This house contained some of the most beautiful interior design and integrated the scareactors into the scenes flawlessly. The set dressing of this maze was executed flawlessly, and it added to the overall experience; because of the plant costumes, the scareactors were able to blend in with their surroundings, essentially hiding in plain sight so they could scare you when you least expected it. This maze had some of the most well-crafted haunts and the concept of this house was truly memorable. The use of effects, such as rain and wind, helped make this an intense maze filled with hidden references to other Halloween Horror Nights events and detailed set pieces.
The balance of humor and scares makes this one of the more enjoyable houses of the year. In terms of houses which are intended to be funny, it’s probably the best scare house Halloween Horror Nights has ever done. The structure of this house allowed for the maze to flow effortlessly even though it switched from flick to flick. Using movie posters for the next scene was an effective way to differentiate one section from the next. The 1980’s style of monster movies showed the creativity of the designers and the fun they had creating this house; the scenes were the right balance between amusing and gory. The concept and the execution of this house did nothing but add to the overall experience with a hilarious queue video and entrance design.
Trick ‘r Treat
This maze is breathtaking; the amount of attention and care that this house received is obvious in their execution of the scenes and scares. From the initial haunted house façade to the grand finale, this house was so detailed and engrossing, I didn’t want the experience to end. The house manages to tell the story of the 2009 film that it’s based on without being an exact replica. The fact that Sam, the face of Trick ‘r Treat, was to be a dummy some nights and a real scareactor on other nights made me want to keep visiting this house. It was organized in a way that showcased the chapters of the plot and transitioned with simple black box scares that allowed the house to flow effortlessly.
Halloween 4: The Return of Michael Myers
The return of Michael Myers is always welcome at Halloween Horror Nights; this year is the third year that he appeared at this event. Every year, this house is adored by fans of the franchise and the Horror Nights community as a whole. This was one of my favorite houses from this year’s roster; the energy in this house was upbeat and put me in a great mood. The scareactors portraying Michael Myers were incredibly interactive and it was clear that they enjoyed their roles. The delivery of the scares was perfectly timed, and the sheer amount of scareactors, including Mr. Myers and a ton of other characters, kept you on your toes. While the Michael Myers jump scares are repeated heavily, they are integral to the house–it would not be Halloween Horror Nights without Mr. Myers coming at you with a knife.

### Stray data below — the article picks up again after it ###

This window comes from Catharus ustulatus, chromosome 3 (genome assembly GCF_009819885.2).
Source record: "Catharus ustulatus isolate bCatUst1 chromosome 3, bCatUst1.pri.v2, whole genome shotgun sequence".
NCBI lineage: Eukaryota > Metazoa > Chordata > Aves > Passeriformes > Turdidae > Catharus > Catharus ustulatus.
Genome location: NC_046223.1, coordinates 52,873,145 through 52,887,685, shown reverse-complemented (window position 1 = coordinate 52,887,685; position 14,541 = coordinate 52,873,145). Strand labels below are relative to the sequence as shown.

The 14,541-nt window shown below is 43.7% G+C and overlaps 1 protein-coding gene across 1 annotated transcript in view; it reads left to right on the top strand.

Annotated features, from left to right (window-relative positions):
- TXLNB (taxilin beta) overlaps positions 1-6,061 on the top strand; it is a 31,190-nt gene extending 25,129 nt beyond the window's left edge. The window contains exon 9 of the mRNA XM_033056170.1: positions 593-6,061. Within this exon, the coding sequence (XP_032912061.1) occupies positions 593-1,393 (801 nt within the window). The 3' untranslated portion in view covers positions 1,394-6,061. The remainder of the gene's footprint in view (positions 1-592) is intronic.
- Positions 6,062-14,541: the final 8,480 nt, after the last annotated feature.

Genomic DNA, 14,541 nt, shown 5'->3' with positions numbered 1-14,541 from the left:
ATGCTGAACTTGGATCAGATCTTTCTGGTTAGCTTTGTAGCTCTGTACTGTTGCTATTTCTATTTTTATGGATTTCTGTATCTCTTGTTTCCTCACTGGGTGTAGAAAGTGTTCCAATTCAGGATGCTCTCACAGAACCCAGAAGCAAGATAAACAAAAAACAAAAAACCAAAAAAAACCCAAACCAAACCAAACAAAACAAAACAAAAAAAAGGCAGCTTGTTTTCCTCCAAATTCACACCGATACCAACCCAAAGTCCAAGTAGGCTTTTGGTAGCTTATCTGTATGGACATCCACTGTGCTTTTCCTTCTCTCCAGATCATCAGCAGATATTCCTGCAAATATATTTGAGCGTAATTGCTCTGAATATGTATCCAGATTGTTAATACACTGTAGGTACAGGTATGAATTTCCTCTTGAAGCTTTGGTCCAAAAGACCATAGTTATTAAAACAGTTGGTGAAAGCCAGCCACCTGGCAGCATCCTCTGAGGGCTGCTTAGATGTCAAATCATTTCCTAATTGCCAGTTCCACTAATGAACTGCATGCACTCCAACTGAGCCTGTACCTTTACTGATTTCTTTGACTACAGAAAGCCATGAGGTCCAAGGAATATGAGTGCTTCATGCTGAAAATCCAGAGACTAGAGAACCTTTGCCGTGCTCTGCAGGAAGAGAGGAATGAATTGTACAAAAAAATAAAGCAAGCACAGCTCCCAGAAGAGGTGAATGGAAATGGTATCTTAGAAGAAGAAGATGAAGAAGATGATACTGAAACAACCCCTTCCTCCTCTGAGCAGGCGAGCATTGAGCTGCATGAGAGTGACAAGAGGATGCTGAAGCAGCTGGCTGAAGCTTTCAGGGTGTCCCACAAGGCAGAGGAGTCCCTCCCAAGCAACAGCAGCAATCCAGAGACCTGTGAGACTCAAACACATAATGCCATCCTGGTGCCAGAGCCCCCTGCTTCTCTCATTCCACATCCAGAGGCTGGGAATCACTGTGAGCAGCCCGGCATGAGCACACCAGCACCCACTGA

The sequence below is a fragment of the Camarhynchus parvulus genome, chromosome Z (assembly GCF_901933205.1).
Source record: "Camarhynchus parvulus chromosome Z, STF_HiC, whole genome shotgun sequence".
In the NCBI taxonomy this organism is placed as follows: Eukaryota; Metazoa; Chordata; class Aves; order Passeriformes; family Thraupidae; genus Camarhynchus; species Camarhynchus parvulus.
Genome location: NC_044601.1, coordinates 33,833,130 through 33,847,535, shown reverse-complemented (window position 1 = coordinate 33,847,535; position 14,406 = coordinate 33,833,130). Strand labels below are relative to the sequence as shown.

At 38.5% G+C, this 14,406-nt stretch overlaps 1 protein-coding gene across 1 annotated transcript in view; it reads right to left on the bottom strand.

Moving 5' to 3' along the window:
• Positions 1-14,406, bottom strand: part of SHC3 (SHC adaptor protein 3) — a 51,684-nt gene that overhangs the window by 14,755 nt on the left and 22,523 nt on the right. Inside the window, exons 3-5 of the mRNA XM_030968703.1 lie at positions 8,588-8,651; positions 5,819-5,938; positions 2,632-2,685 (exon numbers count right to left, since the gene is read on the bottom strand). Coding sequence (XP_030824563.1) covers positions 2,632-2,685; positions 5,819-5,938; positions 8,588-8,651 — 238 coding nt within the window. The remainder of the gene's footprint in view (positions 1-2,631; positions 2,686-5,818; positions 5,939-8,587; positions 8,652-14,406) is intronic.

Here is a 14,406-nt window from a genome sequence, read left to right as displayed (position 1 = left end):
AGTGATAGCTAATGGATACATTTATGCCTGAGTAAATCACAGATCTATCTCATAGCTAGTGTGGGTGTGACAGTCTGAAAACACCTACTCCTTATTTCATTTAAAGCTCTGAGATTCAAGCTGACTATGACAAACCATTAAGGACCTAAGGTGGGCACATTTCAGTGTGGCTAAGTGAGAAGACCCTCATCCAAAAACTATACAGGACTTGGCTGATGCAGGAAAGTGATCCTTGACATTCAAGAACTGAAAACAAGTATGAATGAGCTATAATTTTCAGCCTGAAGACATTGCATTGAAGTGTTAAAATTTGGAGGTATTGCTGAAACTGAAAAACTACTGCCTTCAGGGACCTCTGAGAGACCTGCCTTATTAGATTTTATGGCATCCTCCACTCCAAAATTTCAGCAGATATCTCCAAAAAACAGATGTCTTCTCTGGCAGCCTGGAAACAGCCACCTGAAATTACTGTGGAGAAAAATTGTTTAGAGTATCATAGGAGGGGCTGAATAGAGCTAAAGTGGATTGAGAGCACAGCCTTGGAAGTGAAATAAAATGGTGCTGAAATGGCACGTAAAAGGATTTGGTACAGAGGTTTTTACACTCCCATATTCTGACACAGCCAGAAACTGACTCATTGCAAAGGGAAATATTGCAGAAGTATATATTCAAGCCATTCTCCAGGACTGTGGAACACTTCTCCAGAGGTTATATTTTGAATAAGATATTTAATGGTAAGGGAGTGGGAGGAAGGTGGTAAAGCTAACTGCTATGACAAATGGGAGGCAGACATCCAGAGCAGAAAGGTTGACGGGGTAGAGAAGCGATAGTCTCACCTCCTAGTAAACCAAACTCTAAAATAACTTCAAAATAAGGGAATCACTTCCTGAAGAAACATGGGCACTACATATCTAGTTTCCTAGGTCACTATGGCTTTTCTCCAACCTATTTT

Carnival Graveyard: Rust in Pieces
The Carnival Graveyard house was one of the most interactive houses this year, with its multiple guest-activated triggers and two-story design. This house managed to mix fun and fear together to make a memorable experience. The scares in this house are unusual, which differentiated it from most Horror Nights houses. One of the selling points of this house is its scenic design–the set designs and costumes did a great job of capturing my imagination. The rusted rides and decaying decorations added to the eeriness of this house, especially with some of the scares being more subtle. The attention to detail in this house was heartwarming; if you’re a big fan of Halloween Horror Nights, there were more than a few nods to previous years and Universal’s history hidden in this house.
This is my favorite house; it is unrivaled in terms of the storyline, the aesthetics, and the special effects. Supernatural and paranormal scenes are notoriously difficult to recreate, but the designers managed to create a story that was realistic without being gimmicky or cheesy. The maze features many iconic characters and scenes and, in my opinion, was one of the strongest houses this year. The designers somehow managed to create a tense atmosphere while simultaneously immersing guests into the classic plot of the movie. This house has the most complete storyline and stays true to the movie; it utilizes puppets, air bursts, and roof designs to fully encapsulate the classic 1982 film. The execution of this house is flawless and sets it apart from your typical haunted house.
By: Hannah Tran